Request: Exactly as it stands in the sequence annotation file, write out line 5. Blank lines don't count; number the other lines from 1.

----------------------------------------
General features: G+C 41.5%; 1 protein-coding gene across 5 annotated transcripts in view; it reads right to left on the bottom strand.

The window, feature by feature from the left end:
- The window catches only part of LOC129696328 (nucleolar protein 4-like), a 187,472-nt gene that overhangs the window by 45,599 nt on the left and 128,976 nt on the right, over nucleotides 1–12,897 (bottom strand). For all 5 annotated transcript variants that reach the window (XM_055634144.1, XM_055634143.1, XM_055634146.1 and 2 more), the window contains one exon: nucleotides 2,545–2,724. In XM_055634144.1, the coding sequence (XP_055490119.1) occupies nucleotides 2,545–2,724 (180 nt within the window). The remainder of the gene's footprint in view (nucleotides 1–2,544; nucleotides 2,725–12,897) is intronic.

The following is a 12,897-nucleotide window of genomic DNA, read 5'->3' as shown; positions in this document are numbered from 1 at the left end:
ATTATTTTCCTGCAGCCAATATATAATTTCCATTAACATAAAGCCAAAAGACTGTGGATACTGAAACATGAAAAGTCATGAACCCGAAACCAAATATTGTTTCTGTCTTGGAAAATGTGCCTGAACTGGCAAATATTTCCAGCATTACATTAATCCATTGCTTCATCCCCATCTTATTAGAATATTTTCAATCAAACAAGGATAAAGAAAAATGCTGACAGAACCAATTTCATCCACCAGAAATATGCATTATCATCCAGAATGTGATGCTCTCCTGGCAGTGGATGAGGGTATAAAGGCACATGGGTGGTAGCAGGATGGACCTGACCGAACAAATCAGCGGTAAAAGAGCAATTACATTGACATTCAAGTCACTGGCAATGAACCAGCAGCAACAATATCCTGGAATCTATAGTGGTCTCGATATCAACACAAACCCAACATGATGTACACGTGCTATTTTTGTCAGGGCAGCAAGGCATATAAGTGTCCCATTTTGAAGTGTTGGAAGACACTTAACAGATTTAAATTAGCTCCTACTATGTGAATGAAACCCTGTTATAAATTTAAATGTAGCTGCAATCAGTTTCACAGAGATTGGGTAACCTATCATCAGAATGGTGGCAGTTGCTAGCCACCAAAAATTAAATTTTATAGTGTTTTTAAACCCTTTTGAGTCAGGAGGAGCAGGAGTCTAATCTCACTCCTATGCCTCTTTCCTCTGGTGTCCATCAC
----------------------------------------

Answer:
ATTATTTTCCTGCAGCCAATATATAATTTCCATTAACATAAAGCCAAAAGACTGTGGATACTGAAACATGAAAAGTCATGAACCCGAAACCAAATATTGTTTCTGTCTTGGAAAATGTGCCTGAACTGGCAAATATTTCCAGCATTACATTAATCCATTGCTTCATCCCCATCTTATTAGAATATTTTCAATCAAACAAGGATAAAGAAAAATGCTGACAGAACCAATTTCATCCACCAGAAATATGCATTATCATCCAGAATGTGATGCTCTCCTGGCAGTGGATGAGGGTATAAAGGCACATGGGTGGTAGCAGGATGGACCTGACCGAACAAATCAGCGGTAAAAGAGCAATTACATTGACATTCAAGTCACTGGCAATGAACCAGCAGCAACAATATCCTGGAATCTATAGTGGTCTCGATATCAACACAAACCCAACATGATGTACACGTGCTATTTTTGTCAGGGCAGCAAGGCATATAAGTGTCCCATTTTGAAGTGTTGGAAGACACTTAACAGATTTAAATTAGCTCCTACTATGTGAATGAAACCCTGTTATAAATTTAAATGTAGCTGCAATCAGTTTCACAGAGATTGGGTAACCTATCATCAGAATGGTGGCAGTTGCTAGCCACCAAAAATTAAATTTTATAGTGTTTTTAAACCCTTTTGAGTCAGGAGGAGCAGGAGTCTAATCTCACTCCTATGCCTCTTTCCTCTGGTGTCCATCAC